Stanley Kubrick’s Full Metal Jacket at 35!
Stanley Kubrick’s 1987 movie Full Metal Jacket, unmistakably, is best known for its first act. The first 45 minutes feature a group of Marine recruits training at Parris Island in South Carolina, under Gunnery Sgt. Hartman (R. Lee Ermey).
Hartman, through a series of impressively sexual, scatological, vicious, and vulgar insults, rules over the young recruits with an iron fist, and his strongest contempt is reserved for Private Pyle (Vincent D’Onofrio.) Overweight and slow-witted, he comes in for the nastiest insults of all.
Ermey, an actual Vietnam-era drill sergeant, was famously first hired as a technical adviser on the film, and eventually cast in the part. It’s a transcendent performance, especially coming from a non-actor.
We’re led to believe that Pyle has successfully been turned from a buffoon into a killing machine, as it intended. But it turns out his killing started a little early- amidst a breakdown, he guns down both the drill sergeant and himself. But not before executing the famous “Kubrick stare.”
The film’s second half is less remembered, but nearly as strong, even though two main actors aren’t part of it.
Joker (Matthew Modine), also featured in the first section, plays a military journalist, assigned to write puff pieces about the war. The intellectual of the bunch, Joker is constantly cracking jokes, sporting a peace button, and getting into philosophical discussions.
He’s the kind of guy who wears the peace button and “Born to Kill” helmet, and describes it as “I think I was trying to suggest something about the duality of man, sir.” A similar dynamic, as I noted at the time, was present when John Kerry unsuccessfully ran for president in 2004, while simultaneously touting both his war service and his antiwar activism.
Soon, we’re right in the Tet Offensive, and we’re introduced to such characters as Doorgunner (Tim Colceri), who gleefully defends killing women or children. There’s also a war sequence set, incongruously but beautifully, to the Trashmen’s “Surfing Bird.”
Full Metal Jacket opened in wide release in July of 1987, 35 years ago. It was Kubrick’s second-to-last film, and the last released while Kubrick was alive (he died in 1999, during post-production on Eyes Wide Shut.)
Based on Gustav Hasford’s novel “The Short-Timers,” the film was written by Kubrick, Hasford, and Michael Herr, whose novel, “Dispatches,” was the source of the basic training part. The film didn’t go to any jungle countries, and was shot in England; Kubrick showed his gift with the use of soundstages, which also allowed him to successfully re-create New York City in England for Eyes Wide Shut.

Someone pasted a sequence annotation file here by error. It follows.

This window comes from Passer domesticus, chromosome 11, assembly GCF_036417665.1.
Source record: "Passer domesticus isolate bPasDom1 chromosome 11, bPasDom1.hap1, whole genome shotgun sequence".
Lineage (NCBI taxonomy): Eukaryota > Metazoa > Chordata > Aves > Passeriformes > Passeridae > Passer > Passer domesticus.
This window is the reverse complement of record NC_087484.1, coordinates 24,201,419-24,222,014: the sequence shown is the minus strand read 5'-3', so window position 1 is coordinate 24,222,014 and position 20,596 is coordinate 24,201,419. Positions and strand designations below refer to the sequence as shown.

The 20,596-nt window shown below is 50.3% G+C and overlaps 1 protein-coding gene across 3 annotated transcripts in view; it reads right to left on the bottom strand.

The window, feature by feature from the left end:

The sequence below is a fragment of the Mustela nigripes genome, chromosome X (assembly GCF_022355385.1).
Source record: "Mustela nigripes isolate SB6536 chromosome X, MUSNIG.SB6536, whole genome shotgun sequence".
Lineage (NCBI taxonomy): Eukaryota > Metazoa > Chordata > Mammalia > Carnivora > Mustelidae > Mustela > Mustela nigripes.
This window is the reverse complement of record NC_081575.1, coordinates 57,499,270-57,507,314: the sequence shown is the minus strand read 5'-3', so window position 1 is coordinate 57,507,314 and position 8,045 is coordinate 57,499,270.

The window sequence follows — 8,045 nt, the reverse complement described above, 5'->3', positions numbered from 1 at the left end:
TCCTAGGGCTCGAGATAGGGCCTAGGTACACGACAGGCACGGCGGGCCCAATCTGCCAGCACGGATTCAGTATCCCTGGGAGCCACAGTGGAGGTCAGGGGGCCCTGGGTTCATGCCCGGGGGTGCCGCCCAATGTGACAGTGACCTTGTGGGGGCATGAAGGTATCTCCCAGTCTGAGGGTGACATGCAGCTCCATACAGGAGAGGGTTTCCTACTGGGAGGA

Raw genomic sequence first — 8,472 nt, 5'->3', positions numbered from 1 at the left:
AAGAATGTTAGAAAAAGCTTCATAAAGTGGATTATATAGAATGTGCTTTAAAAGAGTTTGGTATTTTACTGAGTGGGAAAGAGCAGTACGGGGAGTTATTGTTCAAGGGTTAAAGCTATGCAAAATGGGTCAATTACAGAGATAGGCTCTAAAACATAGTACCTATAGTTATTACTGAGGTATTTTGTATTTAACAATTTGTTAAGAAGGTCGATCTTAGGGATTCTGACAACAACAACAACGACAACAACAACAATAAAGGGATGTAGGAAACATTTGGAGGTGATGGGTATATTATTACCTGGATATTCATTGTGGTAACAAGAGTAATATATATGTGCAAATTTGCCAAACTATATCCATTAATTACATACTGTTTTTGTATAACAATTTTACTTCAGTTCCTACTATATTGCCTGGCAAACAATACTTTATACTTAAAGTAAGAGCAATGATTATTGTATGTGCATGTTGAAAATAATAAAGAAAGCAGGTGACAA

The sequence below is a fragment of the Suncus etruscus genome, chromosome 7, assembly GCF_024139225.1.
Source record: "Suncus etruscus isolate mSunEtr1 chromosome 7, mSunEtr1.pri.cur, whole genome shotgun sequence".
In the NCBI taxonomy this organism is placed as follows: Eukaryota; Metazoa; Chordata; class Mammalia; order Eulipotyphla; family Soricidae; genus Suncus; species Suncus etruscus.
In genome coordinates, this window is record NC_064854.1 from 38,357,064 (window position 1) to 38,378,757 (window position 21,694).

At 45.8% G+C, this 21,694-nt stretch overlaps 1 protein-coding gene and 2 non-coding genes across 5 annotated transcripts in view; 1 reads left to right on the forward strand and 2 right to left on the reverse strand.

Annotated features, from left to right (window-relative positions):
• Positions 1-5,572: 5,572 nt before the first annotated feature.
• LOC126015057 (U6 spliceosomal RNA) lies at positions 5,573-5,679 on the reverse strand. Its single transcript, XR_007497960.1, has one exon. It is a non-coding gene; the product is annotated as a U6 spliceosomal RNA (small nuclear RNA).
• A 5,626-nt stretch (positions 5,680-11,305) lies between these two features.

What’s the lesson of the film’s first section? That not everybody is cut out for military service? That Pyle should’ve waited until he got to Southeast Asia before he started shooting? That Pyle’s murders aren’t all that different from the nature of war itself? (It’s worth noting that there was no known real-life case of a private at boot camp gunning down his own drill sergeant.)
These, and others, are things that fans of the film have been arguing about since 1987. It’s a film that was released a little over a decade after the end of the war, but Full Metal Jacket slots in the “big five” of the greatest Vietnam War movies, along with Apocalypse Now, The Deer Hunter, Platoon, and Born on the Fourth of July.
Just as another 1987 movie, Wall Street, was made as a left-wing critique of 1980s greed but was nevertheless embraced by finance types, and even encouraged many of them to pursue such careers, Full Metal Jacket was pretty clearly intended as an antiwar movie, meant to make war itself, and especially the basic training process, look horrific.
However, Marines love the movie, and many who have watched it over the years have seen something completely different in it. The prevalent Facebook Dad political worldview, which believes first and forecast that kids today are too soft and need some discipline, has likely clapped along with Hartman throughout the film’s first half.
Full Metal Jacket is streaming on Netflix, where fans of Stranger Things have an opportunity to see a very different side of Matthew Modine.